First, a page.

There was a torn piece of paper in the book on which was written, "This is Carol's book, return it to her. M"   So, Carol, as soon as I'm done, it will be yours again. Thanks.

Here's a follow up post - Women I Almost Slept With.


  1. 'You only lose if you give up - and if you give up you deserve to lose. In basketball, you can be beaten. Otherwise you can only be beaten if you agree to it. You're lucky, you're very lucky. We're living in testing circumstances; unless you're very dull, you should want to be stretched.'"

    Adversity doesn't build character, it reveals it -- whoever said that put his finger on the nub of growing up, taking a deep breath when the life's shit hits your fan and finding out just what you're made of. Harrowing task, but worth it. It's the theme most great literature and every redemption film Hollywood grinds out.

  2. I've been noodling around the Net and found this site, perhaps you know it:

    Here's what they say about Fischer:

    Tibor Fischer's Under the Frog was a notable debut. Apparently turned down by an astonishing total of fifty-eight publishers it went on to be shortlisted for the Booker Prize.
    Critics have not been as enthusiastic about his subsequent work, but he remains an intriguing writer -- clever, witty, sharp. The larger picture does often suffer, perhaps from the apparent ease with which he writes: even his novels bubble over with episodes and anecdotes, well told but not necessarily connected in a way to add up to a larger whole.
    Fischer's humour and style are clearly not to all tastes, but we've found all his work both entertaining (often immensely so) and thought-provoking.

    I will certainly dip into his work. Thanks for the heads up his writing.

  3. Here's my fav of the reviews:

    "Tibor Fischer is the Ali G of literature: the lunatic questions of reality he asks with sober mien turn out to be rather sensible compared with the deranged answers he receives. As a writer, he runs free of the literary pack, which is mightily refreshing. As a humorist (the word is too shallow and slick for him), his attraction is that he does not give us this day our improving medicine in satirical form. Nor are his satirical negations stagily nihilistic, and there is genuine darkness beneath what can sometimes seem a fashionably matt black surface. (....) Perhaps the best tribute to Fischer is that he is one of the handful of authors of whom one asks in hopeful anticipation what he or she is going to do next." - George Walden, New Statesman (31/1/2000)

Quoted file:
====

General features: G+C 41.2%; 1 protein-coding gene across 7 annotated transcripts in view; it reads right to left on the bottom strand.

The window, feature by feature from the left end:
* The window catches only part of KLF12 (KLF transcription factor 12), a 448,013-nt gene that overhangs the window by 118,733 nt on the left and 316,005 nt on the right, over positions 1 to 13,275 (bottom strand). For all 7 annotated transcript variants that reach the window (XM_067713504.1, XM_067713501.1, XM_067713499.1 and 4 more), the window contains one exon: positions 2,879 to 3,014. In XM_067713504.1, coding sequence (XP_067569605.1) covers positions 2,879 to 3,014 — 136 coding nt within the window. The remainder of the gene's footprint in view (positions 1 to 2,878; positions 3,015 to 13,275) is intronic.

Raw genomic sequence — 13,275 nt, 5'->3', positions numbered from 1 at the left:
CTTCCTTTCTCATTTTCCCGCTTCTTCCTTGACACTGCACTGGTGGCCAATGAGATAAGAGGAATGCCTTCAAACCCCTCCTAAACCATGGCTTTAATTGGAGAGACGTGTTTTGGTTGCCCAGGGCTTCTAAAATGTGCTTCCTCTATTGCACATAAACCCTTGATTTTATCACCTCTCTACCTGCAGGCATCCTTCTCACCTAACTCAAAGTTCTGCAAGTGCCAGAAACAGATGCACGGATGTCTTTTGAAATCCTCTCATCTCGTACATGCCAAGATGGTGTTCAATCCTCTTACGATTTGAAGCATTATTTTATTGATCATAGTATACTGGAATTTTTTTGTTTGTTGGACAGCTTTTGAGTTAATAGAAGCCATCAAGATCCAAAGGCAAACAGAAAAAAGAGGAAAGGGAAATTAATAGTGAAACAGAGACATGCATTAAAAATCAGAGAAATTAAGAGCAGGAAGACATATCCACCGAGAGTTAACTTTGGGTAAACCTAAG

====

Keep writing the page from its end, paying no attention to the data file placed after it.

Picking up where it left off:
4. Thanks Barbara, there's more coming. His imagery is just so original and appropriate.

  5. I got two comments within two minutes here on August 10 from Italy. One said "nice post" and the other "good." They linked to an Italian football website and an Arabic-Italian translation service. I had to delete them because they add nothing serious to the discussion and thus appear to simply be ads.

    I did leave a comment today on another post about how to leave a link in a comment which is probably an ad as well, but it used the code I offered in the post to leave the link. I thought that was in the spirit of things.